Motivation: Jack Benny & The Art of Living Well

I love Jack Benny. More on that in a bit.

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The man himself. From radiospirits.info

Wikipedia will tell you that Jack was an “American comedian, vaudevillian, radio, television, and film actor, and violinist,” and that he was “recognized as a leading American entertainer of the 20th century.”

He was all that, and a whole lot more.

Sites like the International Jack Benny Fan Club (IJBFC) will take you down a marvelous memory lane of old time radio and early television, so I won’t duplicate what you’ll be able to delight in over there.

But I will tell you that Jack was also a decent person who treated people kindly and generously. He was a natural comedian without the stereotypical traumatic background, nor with tragic repercussions in his adult life.

He lived well.

And do

As his daughter Joan Benny said in her biography of Jack, Sunday Nights at Seven, “People don’t buy books about nice.”

But oh, when I found out he had started writing his autobiography, how I wished he had finished.

So for a little bit of Monday-or-any-day Motivation, I wanted to leave this thought out in the ether:

We all want to do something to set us apart, be something that makes us special. But maybe we already do. Maybe we already are.

I think what I’m trying to say is Jack was always himself, even when he was on stage playing a character entirely opposite to everything he was. He worked hard, yes, but he also knew how to sit back and let things flow.

So write down those decent things you do yourself or see in others. Because every now and then we could stand a little reminding that it’s okay to just…live well!

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George Burns and Jack Benny from henryzecher.com

 

More effusive waxing about Jack Benny found here:

Motivation: Whittier & Avoiding Regret

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The above quote is from the poem “Maud Miller,” which you’ll find right here.

It has even more impact when you add the previous two stanzas, even if you’ve never read this poem before:

“God pity them both! and pity us all,
Who vainly the dreams of youth recall;
For of all sad words of tongue or pen,
The saddest are these: “It might have been!”

Oh yes, there’s a tale here in this poem, one which I won’t spoil for you if you have yet to be introduced to it.

The only thing I disagree with (sorry, purists) is the emphasis on “dreams of youth.” Dreams don’t stop just because you turn over a new calendar number. (Unless you’re bound and determined that your life is over at an arbitrary age, in which case you’re probably busy wrapping things up.)

I’ve found myself away from poetry for several years now. I used to read it all the time.

But a friend had posted that above image, and I must have read it at exactly the right time, for reading this poem in full makes me think I need to come back this-a-way toward poetry again.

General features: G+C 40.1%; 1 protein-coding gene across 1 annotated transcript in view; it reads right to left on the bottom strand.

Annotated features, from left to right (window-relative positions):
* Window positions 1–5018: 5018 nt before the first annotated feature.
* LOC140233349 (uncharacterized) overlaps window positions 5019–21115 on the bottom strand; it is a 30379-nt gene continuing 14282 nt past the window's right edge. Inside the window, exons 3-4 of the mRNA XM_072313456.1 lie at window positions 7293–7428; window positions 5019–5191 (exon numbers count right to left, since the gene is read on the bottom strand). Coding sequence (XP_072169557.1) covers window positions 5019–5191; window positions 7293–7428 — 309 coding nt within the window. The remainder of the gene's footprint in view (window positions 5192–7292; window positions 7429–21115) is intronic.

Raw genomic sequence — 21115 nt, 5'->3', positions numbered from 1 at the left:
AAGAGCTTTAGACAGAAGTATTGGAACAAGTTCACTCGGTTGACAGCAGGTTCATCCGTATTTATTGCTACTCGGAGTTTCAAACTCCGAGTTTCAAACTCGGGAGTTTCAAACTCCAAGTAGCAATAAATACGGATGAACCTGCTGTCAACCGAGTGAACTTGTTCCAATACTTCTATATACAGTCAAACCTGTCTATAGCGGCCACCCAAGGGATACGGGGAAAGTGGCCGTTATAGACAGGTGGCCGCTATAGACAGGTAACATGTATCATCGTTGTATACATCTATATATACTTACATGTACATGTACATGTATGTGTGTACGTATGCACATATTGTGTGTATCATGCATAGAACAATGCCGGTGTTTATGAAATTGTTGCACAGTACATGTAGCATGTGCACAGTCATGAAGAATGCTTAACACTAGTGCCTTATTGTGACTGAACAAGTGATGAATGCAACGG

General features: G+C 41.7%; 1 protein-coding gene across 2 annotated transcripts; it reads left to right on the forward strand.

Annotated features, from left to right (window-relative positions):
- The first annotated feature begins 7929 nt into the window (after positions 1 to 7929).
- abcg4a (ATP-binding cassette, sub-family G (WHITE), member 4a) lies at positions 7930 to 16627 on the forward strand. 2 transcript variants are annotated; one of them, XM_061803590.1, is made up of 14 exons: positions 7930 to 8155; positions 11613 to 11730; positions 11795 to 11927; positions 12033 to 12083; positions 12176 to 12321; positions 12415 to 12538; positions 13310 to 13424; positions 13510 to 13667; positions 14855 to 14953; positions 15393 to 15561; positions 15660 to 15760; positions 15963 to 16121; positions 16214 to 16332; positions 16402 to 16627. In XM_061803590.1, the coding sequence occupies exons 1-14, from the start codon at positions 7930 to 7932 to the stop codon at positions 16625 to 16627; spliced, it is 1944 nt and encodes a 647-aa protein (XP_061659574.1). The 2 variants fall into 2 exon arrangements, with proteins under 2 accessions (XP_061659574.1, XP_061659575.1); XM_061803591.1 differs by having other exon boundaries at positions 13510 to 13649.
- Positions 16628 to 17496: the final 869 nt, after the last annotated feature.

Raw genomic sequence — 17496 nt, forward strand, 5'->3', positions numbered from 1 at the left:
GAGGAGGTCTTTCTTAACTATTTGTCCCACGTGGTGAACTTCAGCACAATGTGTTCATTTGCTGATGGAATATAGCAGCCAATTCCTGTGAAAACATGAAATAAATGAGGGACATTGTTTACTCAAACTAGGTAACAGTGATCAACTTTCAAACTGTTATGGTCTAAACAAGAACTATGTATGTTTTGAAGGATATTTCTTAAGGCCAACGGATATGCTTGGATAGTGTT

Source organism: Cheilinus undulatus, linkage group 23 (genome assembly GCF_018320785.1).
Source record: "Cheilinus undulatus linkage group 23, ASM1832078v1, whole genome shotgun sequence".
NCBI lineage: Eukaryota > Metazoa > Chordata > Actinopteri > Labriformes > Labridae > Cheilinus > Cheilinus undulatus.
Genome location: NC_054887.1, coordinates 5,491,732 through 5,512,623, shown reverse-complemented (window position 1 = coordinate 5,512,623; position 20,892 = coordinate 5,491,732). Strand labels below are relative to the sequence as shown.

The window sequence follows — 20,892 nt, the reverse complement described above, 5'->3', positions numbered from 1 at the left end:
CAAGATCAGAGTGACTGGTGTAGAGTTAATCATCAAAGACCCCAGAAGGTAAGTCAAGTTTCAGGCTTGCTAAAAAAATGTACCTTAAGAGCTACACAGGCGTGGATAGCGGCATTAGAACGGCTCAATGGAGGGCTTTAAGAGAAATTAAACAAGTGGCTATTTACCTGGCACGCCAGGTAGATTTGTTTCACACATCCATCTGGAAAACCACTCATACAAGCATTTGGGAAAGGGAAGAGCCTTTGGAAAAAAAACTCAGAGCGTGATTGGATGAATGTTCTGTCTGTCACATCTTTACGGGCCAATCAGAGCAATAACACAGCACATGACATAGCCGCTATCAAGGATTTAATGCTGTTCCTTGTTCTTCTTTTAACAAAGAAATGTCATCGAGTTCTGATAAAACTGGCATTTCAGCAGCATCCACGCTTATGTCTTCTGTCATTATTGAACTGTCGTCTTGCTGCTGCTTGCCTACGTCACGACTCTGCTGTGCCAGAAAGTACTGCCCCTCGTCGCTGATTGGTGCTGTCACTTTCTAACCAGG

Which quotes stick in your head?

 

Telling Brands What to Do: Yes or No?

Do people feel a sense of ownership over the brands they follow online?

I posted a motivational image on one of my Facebook Pages and somebody didn’t appreciate it one bit.

Page admins don’t (at least I don’t) just toss something out there because they can. Pages take daily effort, ingenuity, and an excellent, often intuitive understanding of one’s audience. In our case, we handle a broad range of sensitive topics under an umbrella theme, so I try to vary what I post every day.

Sometimes this means taking a step back and posting something that helps people look at what they have and what they can do to make their day a little easier. I like giving my audience a break every so often with something fun, beautiful, inspiring, motivating…you get the picture.

In fact, here’s the picture itself:
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We received several hundred likes, shares, and even several very happy comments. This picture and sentiment were by no means original to our Page, but clearly appealed nonetheless.

Then came this comment:
“Not another bumper sticker. Please stick to post [sic] things that are informative.”

At least the commenter was polite. Since posting that picture, I’ve received comments on other pictures that range from verbally abusive to sexually disgusting. Polite or not, people seem to feel they can say anything because there’s a comment box, regardless if it actually has anything to do with the topic.

Is it because we’re all hidden behind screens? Or is it more a sense of propriety over things or entities we associate ourselves with because of all the time and energy we invest?

Perhaps brands become “ours” in a way removed from the very real people behind that thing or entity. Yet have we become too comfortable expressing ourselves? Have you ever told a brand what you wanted them to say or do online—or off?